Kurt was pretty excited though. We set out from New York a little before 11am on our trek across the entire state of Pennsylvania. The scenery was beautiful but can only occupy one for so long. Even with books, magazines, music, naps, and deep, meaningful discussions, I got a little restless from being cooped up for so long.

Luckily, we packed some snacks....

and refreshments. The rest of our entertainment was provided by a little boy sitting in front of us. At one point, he and a few other kids were getting a little rowdy and were told to settle down by the conductor. The little boy comes up to his grandmother and says, "Can I go to the bafroom...umm...bathroom, so I can calm myself down?" Momentarily adorable.

The ride was great but I was excited to finally make it to Pittsburgh around 7:30. The train was actually early! Little did we know, this would be the only easy transportation of the trip.

Everyone should take a train ride sometime. It may be slow but it's a nice, relaxing way to get from A to B. Plus, the system is never going to get better if people don't ride. The demand needs to be there, so get out and see the country!

The old train station in Pittsburgh was amazing. They have converted it into apartments, and the new station is a little dinky addition on the back. People don't appreciate grandeur like they used to.

Pittsburgh is a steel city (Birmingham, AL is often referred to as it's little sister...or cousin...some type of relative) and there was this awesome building really boasting its use of the material. Kurt took this picture as the sun was setting. He's so artistic, isn't he?!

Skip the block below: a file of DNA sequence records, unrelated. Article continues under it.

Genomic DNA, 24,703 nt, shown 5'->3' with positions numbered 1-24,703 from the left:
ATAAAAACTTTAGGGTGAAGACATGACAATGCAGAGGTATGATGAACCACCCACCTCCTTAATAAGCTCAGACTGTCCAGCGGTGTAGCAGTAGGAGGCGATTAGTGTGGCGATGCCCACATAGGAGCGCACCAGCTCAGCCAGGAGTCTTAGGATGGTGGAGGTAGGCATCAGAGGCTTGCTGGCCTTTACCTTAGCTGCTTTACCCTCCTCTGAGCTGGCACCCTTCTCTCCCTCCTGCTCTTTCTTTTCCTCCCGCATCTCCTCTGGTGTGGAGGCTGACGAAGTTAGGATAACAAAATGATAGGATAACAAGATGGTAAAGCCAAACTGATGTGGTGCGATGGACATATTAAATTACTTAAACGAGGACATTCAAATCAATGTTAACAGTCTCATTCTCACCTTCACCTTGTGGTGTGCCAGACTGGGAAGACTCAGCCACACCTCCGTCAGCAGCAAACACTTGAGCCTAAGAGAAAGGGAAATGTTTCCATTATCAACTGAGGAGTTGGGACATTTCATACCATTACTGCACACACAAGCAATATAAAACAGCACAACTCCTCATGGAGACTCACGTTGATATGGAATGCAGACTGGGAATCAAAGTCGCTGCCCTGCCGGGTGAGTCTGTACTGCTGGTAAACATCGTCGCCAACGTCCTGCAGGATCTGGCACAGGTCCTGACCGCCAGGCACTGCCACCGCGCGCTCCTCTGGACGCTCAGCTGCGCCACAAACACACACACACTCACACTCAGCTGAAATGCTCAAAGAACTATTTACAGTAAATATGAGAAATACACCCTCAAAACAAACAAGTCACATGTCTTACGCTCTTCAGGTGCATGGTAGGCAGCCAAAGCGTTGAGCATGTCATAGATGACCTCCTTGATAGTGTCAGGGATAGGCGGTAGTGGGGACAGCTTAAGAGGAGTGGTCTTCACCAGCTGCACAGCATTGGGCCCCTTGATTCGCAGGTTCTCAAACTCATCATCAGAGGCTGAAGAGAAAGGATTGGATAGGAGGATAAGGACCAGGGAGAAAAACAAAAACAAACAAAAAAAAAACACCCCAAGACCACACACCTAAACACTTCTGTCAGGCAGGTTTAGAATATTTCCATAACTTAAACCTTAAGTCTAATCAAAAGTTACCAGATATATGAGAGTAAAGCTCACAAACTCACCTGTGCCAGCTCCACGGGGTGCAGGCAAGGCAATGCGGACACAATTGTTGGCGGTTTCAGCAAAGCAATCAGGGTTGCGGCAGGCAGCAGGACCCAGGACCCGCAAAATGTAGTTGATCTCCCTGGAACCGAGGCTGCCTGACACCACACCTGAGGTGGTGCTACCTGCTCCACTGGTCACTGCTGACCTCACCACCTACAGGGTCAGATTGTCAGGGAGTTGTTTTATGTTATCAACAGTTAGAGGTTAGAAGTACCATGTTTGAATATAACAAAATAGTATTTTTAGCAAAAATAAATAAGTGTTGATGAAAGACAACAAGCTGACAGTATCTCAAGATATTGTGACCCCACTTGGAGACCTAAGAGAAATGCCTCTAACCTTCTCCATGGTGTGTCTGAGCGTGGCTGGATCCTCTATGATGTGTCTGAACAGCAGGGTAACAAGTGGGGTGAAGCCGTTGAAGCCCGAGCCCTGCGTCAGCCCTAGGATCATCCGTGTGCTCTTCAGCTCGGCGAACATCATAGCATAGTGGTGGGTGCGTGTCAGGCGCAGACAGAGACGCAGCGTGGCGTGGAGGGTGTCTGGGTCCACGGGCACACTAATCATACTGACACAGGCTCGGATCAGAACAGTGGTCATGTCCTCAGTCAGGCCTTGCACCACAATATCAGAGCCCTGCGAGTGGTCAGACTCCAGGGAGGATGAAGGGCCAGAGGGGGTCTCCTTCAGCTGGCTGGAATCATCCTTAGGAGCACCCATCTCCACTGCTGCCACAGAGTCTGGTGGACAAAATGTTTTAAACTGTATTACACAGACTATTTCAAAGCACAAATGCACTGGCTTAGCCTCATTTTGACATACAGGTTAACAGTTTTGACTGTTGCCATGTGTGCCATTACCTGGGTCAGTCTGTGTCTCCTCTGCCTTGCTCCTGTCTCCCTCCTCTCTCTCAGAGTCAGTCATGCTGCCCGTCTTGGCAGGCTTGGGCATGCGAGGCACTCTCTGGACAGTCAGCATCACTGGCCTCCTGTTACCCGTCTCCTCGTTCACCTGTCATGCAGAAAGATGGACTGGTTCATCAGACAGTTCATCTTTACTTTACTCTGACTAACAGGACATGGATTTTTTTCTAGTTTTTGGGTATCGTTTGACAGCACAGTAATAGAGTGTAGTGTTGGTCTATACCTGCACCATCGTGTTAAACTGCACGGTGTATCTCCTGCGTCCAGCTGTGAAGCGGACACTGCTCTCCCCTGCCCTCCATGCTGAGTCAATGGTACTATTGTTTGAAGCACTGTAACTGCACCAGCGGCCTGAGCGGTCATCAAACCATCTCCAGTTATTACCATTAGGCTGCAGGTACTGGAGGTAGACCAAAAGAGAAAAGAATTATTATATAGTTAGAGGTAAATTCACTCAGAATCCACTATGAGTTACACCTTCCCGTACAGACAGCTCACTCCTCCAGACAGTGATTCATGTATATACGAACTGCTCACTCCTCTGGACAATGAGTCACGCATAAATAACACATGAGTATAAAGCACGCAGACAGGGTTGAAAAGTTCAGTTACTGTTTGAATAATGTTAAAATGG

Mr. and Mrs. Martig, Erik, and Silvia came to meet us in Pittsburgh. We did a little walking around and then stopped for dinner. We ended up getting out of the city pretty late. We were in two cars, and unfortunately, Erik and Silvia got a flat tire along the way. Needless to say, it was a bit of a setback and we didn't arrive in Salem until late. We went straight to bed to get ready for our big day of touring!

Wednesday, July 7, 2010

Ohio: Introduction

Happy Belated 4th of July! I'm currently sorting through a mountain of photos from our trip to Salem, Ohio for the long weekend, looking for the one's that best describe the Land of the Buckeye. It was a great departure from the city and really interesting to see where the Brothers Martig were shaped.

Look forward to train, car, and scooter tales!

Thursday, July 1, 2010

New Project

Having brunch with some designer ladies the other day made me realize I need to step up my game in the decorating department. My apartment is seriously lacking. I decided to spice up the little wall as you enter my room. So far, I like it. I don't love it though. There is a lot going on.

The mirrors are Ikea which I have had since my glory days at University Corner in Auburn. My mom graciously sent them to me here in NYC--probably so they aren't cluttering her house in Alabama.

I got the idea to hang the magazines from this cute little cafe in my neighborhood called Smooch. Instead of spending money I don't have on art for my walls, why not hang magazines I love and already own on bulldog clips!? Brilliant.

Speaking of decorating with no money, my next project will be a faux headboard over my bed which Kurt and I "rescued" from the curb. Stay tuned.

Reasons I Love NYC Summers

The Empire State Building framed by a crisp blue sky with white fluffy clouds....

Anthropologie dresses and window displays....

Mister Softee parked on every other corner....

All two blocks from my office. Wonderful.